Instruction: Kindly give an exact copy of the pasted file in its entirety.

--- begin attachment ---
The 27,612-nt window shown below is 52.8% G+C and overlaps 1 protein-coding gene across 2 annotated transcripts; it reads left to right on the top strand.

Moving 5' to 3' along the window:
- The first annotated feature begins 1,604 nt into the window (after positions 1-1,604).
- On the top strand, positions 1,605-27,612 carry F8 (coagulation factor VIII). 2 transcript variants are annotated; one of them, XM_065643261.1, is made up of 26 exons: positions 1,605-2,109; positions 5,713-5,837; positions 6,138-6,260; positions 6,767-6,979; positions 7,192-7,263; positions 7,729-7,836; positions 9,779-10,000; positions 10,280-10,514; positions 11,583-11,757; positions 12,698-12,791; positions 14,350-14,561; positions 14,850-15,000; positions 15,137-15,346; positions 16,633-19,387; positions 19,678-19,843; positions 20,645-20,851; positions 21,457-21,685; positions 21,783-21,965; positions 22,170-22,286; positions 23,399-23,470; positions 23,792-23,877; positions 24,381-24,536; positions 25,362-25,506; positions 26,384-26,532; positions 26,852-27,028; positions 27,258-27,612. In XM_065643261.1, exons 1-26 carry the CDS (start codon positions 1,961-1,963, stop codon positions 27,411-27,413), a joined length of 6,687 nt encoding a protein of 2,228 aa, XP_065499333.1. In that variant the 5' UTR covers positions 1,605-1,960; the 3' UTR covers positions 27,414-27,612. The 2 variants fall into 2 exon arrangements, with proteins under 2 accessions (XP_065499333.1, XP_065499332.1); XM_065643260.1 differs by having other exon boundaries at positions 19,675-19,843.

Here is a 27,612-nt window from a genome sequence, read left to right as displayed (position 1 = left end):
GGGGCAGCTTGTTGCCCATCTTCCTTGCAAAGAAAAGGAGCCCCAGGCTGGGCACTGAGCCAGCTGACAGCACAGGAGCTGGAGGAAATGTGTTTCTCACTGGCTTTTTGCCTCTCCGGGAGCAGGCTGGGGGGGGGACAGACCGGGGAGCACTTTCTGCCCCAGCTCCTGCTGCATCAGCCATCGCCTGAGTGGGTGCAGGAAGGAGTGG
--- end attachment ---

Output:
The 27,612-nt window shown below is 52.8% G+C and overlaps 1 protein-coding gene across 2 annotated transcripts; it reads left to right on the top strand.

Moving 5' to 3' along the window:
- The first annotated feature begins 1,604 nt into the window (after positions 1-1,604).
- On the top strand, positions 1,605-27,612 carry F8 (coagulation factor VIII). 2 transcript variants are annotated; one of them, XM_065643261.1, is made up of 26 exons: positions 1,605-2,109; positions 5,713-5,837; positions 6,138-6,260; positions 6,767-6,979; positions 7,192-7,263; positions 7,729-7,836; positions 9,779-10,000; positions 10,280-10,514; positions 11,583-11,757; positions 12,698-12,791; positions 14,350-14,561; positions 14,850-15,000; positions 15,137-15,346; positions 16,633-19,387; positions 19,678-19,843; positions 20,645-20,851; positions 21,457-21,685; positions 21,783-21,965; positions 22,170-22,286; positions 23,399-23,470; positions 23,792-23,877; positions 24,381-24,536; positions 25,362-25,506; positions 26,384-26,532; positions 26,852-27,028; positions 27,258-27,612. In XM_065643261.1, exons 1-26 carry the CDS (start codon positions 1,961-1,963, stop codon positions 27,411-27,413), a joined length of 6,687 nt encoding a protein of 2,228 aa, XP_065499333.1. In that variant the 5' UTR covers positions 1,605-1,960; the 3' UTR covers positions 27,414-27,612. The 2 variants fall into 2 exon arrangements, with proteins under 2 accessions (XP_065499333.1, XP_065499332.1); XM_065643260.1 differs by having other exon boundaries at positions 19,675-19,843.

Here is a 27,612-nt window from a genome sequence, read left to right as displayed (position 1 = left end):
GGGGCAGCTTGTTGCCCATCTTCCTTGCAAAGAAAAGGAGCCCCAGGCTGGGCACTGAGCCAGCTGACAGCACAGGAGCTGGAGGAAATGTGTTTCTCACTGGCTTTTTGCCTCTCCGGGAGCAGGCTGGGGGGGGGACAGACCGGGGAGCACTTTCTGCCCCAGCTCCTGCTGCATCAGCCATCGCCTGAGTGGGTGCAGGAAGGAGTGG